Every spring since 1989, entomologists have set up tents in the meadows and woodlands of the Orbroicher Bruch nature reserve and 87 other areas in the western German state of North Rhine-Westphalia. The tents act as insect traps and enable the scientists to calculate how many bugs live in an area over a full summer period. Recently, researchers presented the results of their work to parliamentarians from the German Bundestag, and the findings were alarming: The average biomass of insects caught between May and October has steadily decreased from 1.6 kilograms (3.5 pounds) per trap in 1989 to just 300 grams (10.6 ounces) in 2014.
“The decline is dramatic and depressing and it affects all kinds of insects, including butterflies, wild bees, and hoverflies,” says Martin Sorg, an entomologist from the Krefeld Entomological Association involved in running the monitoring project.
Another recent study has added to this concern. Scientists from the Technical University of Munich and the Senckenberg Natural History Museum in Frankfurt have determined that in a nature reserve near the Bavarian city of Regensburg, the number of recorded butterfly and Burnet moth species has declined from 117 in 1840 to 71 in 2013. “Our study reveals, through one detailed example, that even official protection status can’t really prevent dramatic species loss,” says Thomas Schmitt, director of the Senckenberg Entomological Institute.
Declines in insect populations are hardly limited to Germany. A 2014 studyin Science documented a steep drop in insect and invertebrate populations worldwide. By combining data from the few comprehensive studies that exist, lead author Rodolfo Dirzo, an ecologist at Stanford University, developed a global index for invertebrate abundance that showed a 45 percent decline over the last four decades. Dirzo points out that out of 3,623 terrestrial invertebrate species on the International Union for Conservation of Nature [IUCN] Red List, 42 percent are classified as threatened with extinction.
“Although invertebrates are the least well-evaluated faunal groups within the IUCN database, the available information suggests a dire situation in many parts of the world,” says Dirzo.
A major survey of threats to insect life by the Zoological Society of London, published in 2012, concluded that many insect populations worldwide are in severe decline, limiting food supplies for larger animals and affecting ecosystem services like pollination. In Europe and the United States, researchers have documented declines in wild and managed bee populations of 30 to 40 percent and more due to so-called colony collapse disorder. Other insect species, such as the monarch butterfly, also have experienced sharp declines.
Jürgen Deckert, insect custodian at the Berlin Natural History Museum, says he is worried that “the decline in insect populations is gradual and that there’s a risk we will only really take notice once it is too late.”
Scientists cite many factors in the fall-off of the world’s insect populations, but chief among them are the ubiquitous use of pesticides, the spread of monoculture crops such as corn and soybeans, urbanization, and habitat destruction.
A significant drop in insect populations could have far-reaching consequences for the natural world and for humans, who depend on bees and other invertebrates to pollinate crops. A study by Canadian biologists, published in 2010, suggests that North American bird species that depend on aerial insects for feeding themselves and their offspring have suffered much more pronounced declines in recent years than other perching birds that largely feed on seeds. The analysis is based on data from the North American Breeding Bird Survey. The decline in birds that feed on flying insects appears to be significantly stronger than in perching birds in general, according to co-author Silke Nebel, now with the Upper Thames River Conservation Authority in Ontario.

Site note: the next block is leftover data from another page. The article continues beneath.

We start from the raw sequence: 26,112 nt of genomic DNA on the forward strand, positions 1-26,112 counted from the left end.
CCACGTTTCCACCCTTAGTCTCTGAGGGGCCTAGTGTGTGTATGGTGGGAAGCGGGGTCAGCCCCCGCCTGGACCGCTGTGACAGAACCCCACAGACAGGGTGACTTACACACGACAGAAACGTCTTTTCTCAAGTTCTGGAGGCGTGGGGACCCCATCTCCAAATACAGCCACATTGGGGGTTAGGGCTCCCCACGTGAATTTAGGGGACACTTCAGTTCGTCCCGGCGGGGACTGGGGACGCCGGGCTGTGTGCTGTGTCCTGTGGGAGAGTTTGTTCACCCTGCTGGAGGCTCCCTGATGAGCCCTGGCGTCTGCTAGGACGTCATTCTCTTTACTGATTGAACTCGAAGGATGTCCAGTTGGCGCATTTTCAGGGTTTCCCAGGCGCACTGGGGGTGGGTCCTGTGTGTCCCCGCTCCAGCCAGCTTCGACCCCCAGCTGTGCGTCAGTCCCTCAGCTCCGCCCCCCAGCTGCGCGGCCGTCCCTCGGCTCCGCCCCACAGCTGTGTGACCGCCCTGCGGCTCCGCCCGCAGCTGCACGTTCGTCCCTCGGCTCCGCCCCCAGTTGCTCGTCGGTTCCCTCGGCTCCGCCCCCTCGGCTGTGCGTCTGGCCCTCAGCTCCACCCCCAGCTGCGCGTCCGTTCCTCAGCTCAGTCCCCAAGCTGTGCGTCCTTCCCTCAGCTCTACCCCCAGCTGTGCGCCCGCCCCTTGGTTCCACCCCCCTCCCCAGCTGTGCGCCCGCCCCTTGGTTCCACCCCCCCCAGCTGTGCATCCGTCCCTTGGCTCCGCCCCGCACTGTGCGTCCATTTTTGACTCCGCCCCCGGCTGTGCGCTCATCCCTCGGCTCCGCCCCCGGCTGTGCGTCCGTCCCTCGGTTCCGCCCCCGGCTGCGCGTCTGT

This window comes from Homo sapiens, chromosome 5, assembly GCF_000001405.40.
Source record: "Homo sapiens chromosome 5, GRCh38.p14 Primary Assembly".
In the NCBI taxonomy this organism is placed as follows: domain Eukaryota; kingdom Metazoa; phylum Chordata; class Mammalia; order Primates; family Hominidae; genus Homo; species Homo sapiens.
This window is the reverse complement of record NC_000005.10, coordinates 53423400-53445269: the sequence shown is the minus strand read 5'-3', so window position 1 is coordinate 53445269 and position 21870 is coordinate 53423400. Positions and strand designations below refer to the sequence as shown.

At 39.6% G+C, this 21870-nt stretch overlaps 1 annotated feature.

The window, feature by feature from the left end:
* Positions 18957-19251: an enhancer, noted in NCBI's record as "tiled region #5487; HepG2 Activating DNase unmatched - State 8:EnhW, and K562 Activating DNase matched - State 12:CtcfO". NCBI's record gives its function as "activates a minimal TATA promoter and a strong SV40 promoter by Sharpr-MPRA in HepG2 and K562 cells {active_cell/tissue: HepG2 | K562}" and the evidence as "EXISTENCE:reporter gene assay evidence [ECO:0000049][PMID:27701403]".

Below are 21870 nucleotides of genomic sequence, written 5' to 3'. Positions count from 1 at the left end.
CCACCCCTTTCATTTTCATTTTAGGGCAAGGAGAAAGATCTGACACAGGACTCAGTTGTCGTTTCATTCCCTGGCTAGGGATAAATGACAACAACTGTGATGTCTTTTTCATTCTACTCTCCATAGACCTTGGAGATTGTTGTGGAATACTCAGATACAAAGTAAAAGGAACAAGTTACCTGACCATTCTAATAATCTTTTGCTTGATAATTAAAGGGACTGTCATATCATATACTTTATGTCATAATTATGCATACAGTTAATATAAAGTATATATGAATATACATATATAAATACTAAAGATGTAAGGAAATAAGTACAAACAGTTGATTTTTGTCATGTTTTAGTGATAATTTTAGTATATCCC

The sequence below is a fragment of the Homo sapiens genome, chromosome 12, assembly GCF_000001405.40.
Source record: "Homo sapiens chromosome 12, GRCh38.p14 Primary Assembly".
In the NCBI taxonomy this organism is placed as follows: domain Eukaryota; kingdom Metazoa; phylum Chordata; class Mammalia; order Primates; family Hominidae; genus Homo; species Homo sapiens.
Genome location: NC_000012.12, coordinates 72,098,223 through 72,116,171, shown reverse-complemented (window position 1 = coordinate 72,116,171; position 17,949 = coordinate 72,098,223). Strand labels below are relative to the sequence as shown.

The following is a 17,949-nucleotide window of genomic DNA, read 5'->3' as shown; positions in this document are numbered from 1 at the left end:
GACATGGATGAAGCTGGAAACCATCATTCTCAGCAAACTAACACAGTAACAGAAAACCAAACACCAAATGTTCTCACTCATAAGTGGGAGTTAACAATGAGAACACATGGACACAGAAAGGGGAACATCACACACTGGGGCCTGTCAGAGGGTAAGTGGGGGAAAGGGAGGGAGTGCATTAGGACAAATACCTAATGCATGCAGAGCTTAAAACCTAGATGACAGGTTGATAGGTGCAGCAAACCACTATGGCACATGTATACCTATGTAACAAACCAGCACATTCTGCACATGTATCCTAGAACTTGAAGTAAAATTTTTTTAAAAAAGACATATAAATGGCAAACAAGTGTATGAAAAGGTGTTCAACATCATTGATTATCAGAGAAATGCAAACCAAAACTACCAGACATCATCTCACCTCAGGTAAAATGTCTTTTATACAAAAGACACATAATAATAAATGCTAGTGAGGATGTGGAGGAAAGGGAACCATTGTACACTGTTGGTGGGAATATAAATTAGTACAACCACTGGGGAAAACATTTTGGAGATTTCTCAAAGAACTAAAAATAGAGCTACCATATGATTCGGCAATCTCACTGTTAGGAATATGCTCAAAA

Scientists have described 1 million species of insects so far, and estimatethat at least 4 million species worldwide are still unrecorded. For people living in areas with ample wilderness and a plethora of biting mosquitoes that carry malaria and other diseases, a decline in insect populations might seem like an outlandish concern. But in areas with intensive industrialized agriculture, the drop in insect populations is worrying.
So far, only the decline of honeybee populations has received widespread public attention, in large measure because of their vital role in pollinating food crops. The rest of the insect world has been widely ignored. Often insects are perceived as a nuisance or merely as potential pests. But while certain insect species, such as the European corn borer, undoubtedly cause enormous damage in agriculture, scientists emphasize the ecological importance of diverse and abundant insect populations.
In Britain, an alliance of 22 publicly funded environmental research institutions has compiled a list of ecosystem services delivered by insects: “Over three-quarters of wild flowering plant species in temperate regions need pollination by animals like insects to develop their fruits and seeds fully,” the group says. The researchers emphasize that pollinating insects improve or stabilize the yield of three-quarters of all crop types globally — one-third of global crop production by volume.
Germany’s Federal Agency for Nature Conservation stresses that insects are a major food source not only for birds, but also for bats and amphibians. Another important role is played by specialized insects such as long-legged flies, dance flies, dagger flies, and balloon flies, which prey upon pest species.